GDPR - The General Data Protection Regulation


According to the GDPR, everyone has certain rights when their data is collected - not just on the internet. This is especially true for sensitive data such as health, biometric data or origin.

What does GDPR stand for?

GDPR is the acronym for the General Data Protection Regulation. The EU regulation came into force on 25 May 2016. After a two-year transition period, the GDPR has been mandatory for all EU member states since 25 May 2018.

It contains provisions on the protection of personal data and the privacy of EU citizens.

Compliance with the GDPR is crucial to gaining the trust of customers and business partners, as well as avoiding hefty fines. Businesses should ensure that they fully understand and implement the requirements of the GDPR to ensure adequate data security.

Where does the GDPR apply?

The GDPR applies to all companies and organisations that process the personal data of EU citizens, regardless of their size or location. This means that both businesses within the European Union and businesses outside the EU that process the personal data of EU citizens are covered by the regulation.

Who needs to implement the GDPR?

All companies and organizations, as well as public institutions such as public authorities or government agencies that process personal data of EU citizens. In addition, data processors who process personal data on behalf of a company must also comply with the GDPR. This could be, for example, an IT service provider who has access to personal data.

It is the responsibility of each company and organization to ensure that the processing of personal data complies with the requirements of the GDPR. Companies and organizations that violate the regulation may be subject to heavy fines.

The GDPR is particularly relevant to the internet and websites, as IP addresses are personal data. Data processing already takes place when the data is collected, with the possible knowledge of a recipient by a provider.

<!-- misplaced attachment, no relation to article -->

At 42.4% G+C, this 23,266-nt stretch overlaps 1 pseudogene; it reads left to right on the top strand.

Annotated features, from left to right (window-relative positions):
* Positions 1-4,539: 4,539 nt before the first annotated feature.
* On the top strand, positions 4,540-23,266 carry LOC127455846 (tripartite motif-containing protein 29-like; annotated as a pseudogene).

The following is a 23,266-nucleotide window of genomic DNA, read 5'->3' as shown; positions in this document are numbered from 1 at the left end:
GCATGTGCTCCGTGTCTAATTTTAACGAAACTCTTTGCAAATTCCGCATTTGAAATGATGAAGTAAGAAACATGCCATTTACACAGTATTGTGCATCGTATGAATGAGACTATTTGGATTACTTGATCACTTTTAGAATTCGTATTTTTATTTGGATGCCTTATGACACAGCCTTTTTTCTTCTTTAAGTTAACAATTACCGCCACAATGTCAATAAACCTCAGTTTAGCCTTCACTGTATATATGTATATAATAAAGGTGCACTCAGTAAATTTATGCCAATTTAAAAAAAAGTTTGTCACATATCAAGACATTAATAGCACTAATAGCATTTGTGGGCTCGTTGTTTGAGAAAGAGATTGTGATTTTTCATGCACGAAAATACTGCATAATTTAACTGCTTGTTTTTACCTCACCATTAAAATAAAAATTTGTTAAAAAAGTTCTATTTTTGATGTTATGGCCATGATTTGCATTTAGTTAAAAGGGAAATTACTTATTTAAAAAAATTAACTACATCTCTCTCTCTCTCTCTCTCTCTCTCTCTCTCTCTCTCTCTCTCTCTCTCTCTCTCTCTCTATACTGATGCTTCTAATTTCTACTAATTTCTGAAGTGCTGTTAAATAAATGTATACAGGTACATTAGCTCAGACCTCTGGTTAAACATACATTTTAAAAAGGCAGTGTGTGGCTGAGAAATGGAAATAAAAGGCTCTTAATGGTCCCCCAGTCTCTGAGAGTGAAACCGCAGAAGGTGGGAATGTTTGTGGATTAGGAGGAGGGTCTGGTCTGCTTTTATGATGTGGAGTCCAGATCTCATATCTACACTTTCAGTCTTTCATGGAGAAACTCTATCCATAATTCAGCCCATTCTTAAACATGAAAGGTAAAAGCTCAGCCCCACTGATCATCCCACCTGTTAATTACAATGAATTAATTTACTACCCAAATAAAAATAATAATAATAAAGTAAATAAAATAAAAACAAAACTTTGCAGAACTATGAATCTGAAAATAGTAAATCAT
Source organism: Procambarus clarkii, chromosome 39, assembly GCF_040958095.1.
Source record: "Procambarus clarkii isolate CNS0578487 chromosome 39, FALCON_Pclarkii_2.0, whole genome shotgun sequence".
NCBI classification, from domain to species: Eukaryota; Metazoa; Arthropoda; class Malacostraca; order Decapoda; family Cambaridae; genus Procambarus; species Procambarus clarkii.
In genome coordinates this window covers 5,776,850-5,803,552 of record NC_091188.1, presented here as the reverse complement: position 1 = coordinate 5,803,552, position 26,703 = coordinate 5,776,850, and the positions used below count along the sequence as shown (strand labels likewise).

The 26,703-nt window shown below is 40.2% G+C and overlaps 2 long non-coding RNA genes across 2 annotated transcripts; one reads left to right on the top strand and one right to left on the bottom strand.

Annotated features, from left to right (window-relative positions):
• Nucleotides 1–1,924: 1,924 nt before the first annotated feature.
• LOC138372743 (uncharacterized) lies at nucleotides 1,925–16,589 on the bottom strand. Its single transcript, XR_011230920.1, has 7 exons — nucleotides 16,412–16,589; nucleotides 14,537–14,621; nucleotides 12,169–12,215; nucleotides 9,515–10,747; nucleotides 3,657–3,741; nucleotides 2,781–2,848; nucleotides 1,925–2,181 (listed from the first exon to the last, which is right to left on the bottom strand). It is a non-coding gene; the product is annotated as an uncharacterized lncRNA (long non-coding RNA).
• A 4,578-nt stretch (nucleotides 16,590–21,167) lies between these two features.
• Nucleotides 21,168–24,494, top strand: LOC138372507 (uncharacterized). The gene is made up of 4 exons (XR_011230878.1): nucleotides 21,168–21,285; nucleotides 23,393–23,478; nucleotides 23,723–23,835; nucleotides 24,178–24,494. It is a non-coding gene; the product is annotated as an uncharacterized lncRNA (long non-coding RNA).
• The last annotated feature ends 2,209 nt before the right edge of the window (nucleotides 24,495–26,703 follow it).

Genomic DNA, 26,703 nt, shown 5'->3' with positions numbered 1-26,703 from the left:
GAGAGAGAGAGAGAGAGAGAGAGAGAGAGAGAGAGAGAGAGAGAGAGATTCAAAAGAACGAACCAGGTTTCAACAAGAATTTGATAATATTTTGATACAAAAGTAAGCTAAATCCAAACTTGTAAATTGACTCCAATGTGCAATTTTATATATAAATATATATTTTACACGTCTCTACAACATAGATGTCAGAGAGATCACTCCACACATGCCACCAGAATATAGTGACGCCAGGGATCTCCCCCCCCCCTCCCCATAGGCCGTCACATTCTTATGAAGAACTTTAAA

What happens if the GDPR is violated?

Violations of the General Data Protection Regulation (GDPR) can result in hefty fines. The amount depends on a number of factors, including the type of breach, the amount of personal data involved, and the severity of the breach. The maximum fine is typically up to 4% of the company's annual global turnover, and can be as high as 20 million Euro.

In addition, companies and organizations that violate the GDPR may be required to take steps to address the data breach and ensure compliance with the GDPR. These include

  • Implementing technical and organizational measures to improve data security
  • Restricting or stopping data processing
  • Deletion or correction of personal data

The main articles of the GDPR

The General Data Protection Regulation (GDPR) contains a total of 99 articles. Some of the most important articles are listed below:

Article 5: Principles relating to processing of personal data - This article outlines the principles to be observed when processing personal data, including lawfulness, purpose limitation, data minimization, accuracy, storage limitation, integrity and confidentiality.

Article 6: Lawfulness of processing - This article sets out the conditions under which the processing of personal data is lawful, including consent, performance of a contract, legal obligation, vital interests, public interest and legitimate interest.

Article 9: Processing of special categories of personal data - This article sets out the conditions under which the processing of sensitive personal data, such as health data or political opinions, is permitted.

Article 13: Information to be provided when personal data are collected - This Article sets out the requirements for informing data subjects when personal data are collected, including the purpose of the processing, the categories of personal data and the duration of storage.

Article 17: Right to erasure (right to be forgotten) - This article regulates the right of the data subject to request the erasure of his or her personal data when they are no longer needed or the processing is unlawful.

Article 25: Data protection by design and by default - This article specifies that data protection principles must be taken into account in the development of products and services and that default data protection settings must be in place.

Article 32: Security of processing - This article specifies the requirements for data security, including the implementation of technical and organizational measures to ensure an adequate level of protection.

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